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Common Sense Media: On. For ages 11 and older.
.... (out of five stars)
Running time: 120 minutes
Common Sense review: "Hairspray" starts with an infectious song — "Good Morning Baltimore" — that sets the cheery tone of Adam Shankman's feature-film adaptation of the Broadway adaptation of John Waters' campy 1988 comedy. The update, also set in 1962 Baltimore, has slightly less kitsch than the original — but, thanks to the fabulous soundtrack and adorable cast, even more charm.
Newcomer Nikki Blonsky makes heroine Tracy Turnblad zaftig but adorable. Tracy doesn't let her plus-size body keep her from dancing like a pro, trying out for the local TV station's "American Bandstand" copycat "The Corny Collins Show" and crushing on the show's dreamy hunk Link Larkin (Zac Efron).
Tracy snoozes through school, impatiently counting the minutes until she and her repressed, lollipop-loving best friend Penny (Amanda Bynes) can rush back home to watch their beloved dance show. Her favorite episodes aren't the lily-white ones hosted by Corny (James Marsden), but the "Negro Day" specials hosted by Motormouth Maybelle (Queen Latifah). Tracy finally lands a spot on the show — much to the chagrin of skeletal station manager/racist ice queen Velma Von Tussle (Michelle Pfeiffer).
Tracy develops such a faithful following that she convinces her oversized mom, Edna (John Travolta in layers of drag), to leave the house for the first time to be her manager. As Mrs. Turnblad's husband, Wilbur, Christopher Walken again perfects his mastery of slow talking and soft shoeing.
Some of the best songs and moves belong to the "Negro Day" dancers, like smooth-talking Seaweed (Elijah Kelly). Queen Latifah's ballad "I Know Where I've Been" touchingly accompanies a civil-rights march calling for on-air desegregation.
Director (and choreographer) Shankman, who's best known for formulaic romantic and family comedies, has done what 2005's "The Producers" utterly failed to do: capture both the essence of the Broadway show's magic and the original film's timeless camp value to create a memorable movie musical.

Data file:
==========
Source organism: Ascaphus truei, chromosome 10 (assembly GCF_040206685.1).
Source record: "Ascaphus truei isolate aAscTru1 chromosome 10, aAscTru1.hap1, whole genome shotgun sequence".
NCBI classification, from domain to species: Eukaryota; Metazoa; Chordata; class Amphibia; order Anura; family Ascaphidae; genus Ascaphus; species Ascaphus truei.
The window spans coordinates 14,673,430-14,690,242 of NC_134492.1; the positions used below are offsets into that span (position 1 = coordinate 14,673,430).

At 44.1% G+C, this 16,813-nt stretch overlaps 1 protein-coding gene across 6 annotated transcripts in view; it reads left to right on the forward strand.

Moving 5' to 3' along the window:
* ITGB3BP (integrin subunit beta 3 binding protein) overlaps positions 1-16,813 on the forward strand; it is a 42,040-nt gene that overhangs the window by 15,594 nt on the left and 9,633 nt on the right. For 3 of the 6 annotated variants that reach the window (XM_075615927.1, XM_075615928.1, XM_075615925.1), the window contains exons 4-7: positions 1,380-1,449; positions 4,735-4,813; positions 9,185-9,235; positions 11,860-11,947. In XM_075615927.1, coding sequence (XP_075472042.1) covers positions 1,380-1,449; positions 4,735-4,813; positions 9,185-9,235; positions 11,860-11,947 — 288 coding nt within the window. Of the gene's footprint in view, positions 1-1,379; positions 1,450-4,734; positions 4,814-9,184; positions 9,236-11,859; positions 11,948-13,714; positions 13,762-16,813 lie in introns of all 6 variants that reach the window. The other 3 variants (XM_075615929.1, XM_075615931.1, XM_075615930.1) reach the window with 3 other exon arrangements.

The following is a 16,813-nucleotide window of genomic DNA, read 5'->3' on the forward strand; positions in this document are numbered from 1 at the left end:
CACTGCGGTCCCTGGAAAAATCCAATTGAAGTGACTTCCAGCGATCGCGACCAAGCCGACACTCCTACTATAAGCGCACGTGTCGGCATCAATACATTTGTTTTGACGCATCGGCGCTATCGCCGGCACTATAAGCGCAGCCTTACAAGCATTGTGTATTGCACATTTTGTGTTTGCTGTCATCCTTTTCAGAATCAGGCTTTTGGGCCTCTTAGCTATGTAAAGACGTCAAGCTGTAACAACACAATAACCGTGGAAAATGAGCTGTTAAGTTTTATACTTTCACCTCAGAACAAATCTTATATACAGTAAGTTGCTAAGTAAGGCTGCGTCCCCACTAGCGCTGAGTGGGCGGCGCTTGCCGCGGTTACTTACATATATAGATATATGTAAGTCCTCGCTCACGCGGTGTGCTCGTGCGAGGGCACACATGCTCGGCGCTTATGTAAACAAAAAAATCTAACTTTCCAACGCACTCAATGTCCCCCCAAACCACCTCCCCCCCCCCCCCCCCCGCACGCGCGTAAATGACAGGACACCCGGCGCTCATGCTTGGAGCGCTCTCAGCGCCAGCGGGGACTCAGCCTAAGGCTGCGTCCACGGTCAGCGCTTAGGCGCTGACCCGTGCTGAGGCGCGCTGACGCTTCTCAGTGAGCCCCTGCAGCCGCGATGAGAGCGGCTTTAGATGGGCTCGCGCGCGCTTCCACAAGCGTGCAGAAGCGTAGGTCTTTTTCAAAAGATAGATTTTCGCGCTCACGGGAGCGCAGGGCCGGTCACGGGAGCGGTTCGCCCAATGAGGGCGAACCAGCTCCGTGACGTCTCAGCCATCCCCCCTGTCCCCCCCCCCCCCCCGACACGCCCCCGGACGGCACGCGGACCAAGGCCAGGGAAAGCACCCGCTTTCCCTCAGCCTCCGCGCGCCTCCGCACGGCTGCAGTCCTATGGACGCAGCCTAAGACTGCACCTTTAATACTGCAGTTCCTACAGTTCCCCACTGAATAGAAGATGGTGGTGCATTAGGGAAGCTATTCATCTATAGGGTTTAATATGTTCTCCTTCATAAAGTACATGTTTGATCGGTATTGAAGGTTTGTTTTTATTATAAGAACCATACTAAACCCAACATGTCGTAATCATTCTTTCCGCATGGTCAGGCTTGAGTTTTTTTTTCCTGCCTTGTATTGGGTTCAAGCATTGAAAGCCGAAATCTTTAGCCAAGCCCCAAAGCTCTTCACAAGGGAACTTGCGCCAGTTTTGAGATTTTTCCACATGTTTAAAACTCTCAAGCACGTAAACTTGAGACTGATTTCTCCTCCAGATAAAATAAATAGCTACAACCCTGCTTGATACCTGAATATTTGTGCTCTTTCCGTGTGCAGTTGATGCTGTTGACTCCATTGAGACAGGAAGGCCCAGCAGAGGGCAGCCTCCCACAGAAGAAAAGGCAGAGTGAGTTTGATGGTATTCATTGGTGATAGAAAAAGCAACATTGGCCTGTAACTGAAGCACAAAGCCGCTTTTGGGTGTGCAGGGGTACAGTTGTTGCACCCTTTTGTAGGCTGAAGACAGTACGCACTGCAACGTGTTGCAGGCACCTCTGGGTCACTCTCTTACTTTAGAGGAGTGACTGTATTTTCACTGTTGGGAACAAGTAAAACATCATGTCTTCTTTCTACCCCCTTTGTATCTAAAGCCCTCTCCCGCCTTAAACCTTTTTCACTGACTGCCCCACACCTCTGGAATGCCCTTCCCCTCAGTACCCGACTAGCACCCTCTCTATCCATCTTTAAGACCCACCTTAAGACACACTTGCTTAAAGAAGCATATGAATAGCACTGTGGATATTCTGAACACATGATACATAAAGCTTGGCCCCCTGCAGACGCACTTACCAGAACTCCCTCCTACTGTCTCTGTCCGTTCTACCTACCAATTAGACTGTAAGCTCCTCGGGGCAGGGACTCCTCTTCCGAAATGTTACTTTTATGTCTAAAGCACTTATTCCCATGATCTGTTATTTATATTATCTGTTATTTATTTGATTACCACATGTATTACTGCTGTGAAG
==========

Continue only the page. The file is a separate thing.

Common Sense note: Parents need to know "Hairspray" will appeal to tweens thanks to such stars as Miss Bynes and Mr. Efron. It's a bit tamer than Mr. Waters' original — there's less cursing and fighting — but the themes are the same: accepting people's differences, whether because of their looks or their skin color.
Families can talk about prejudice and racism. Mrs. Von Tussle assumes Tracy isn't talented because of her size, but Tracy proves her wrong. Tracy's determination and self-esteem are strong despite her weight. How are overweight children discriminated against today? What about minorities? Even though there's no more segregation, do children get picked on for being different?
Sexual content: Link and Tracy kiss. Seaweed and Penny kiss and dance together. Mrs. Von Tussle throws herself on Mr. Turnblad; Mr. and Mrs. Turnblad embrace.
Language alert: Insults about Tracy's weight, use of the formerly common (and, at the time, accepted) word "Negro." Other racially charged terms are used.
Violence alert: The Baltimore police push and shove black demonstrators marching for integration.
Social-behavior alert: Tracy marches in favor of integration. The movie's major theme is seeing beyond people's looks or skin color.
Drug/alcohol/tobacco alert: Teens smoke in the girls' bathroom; adults smoke in the teachers' lounge.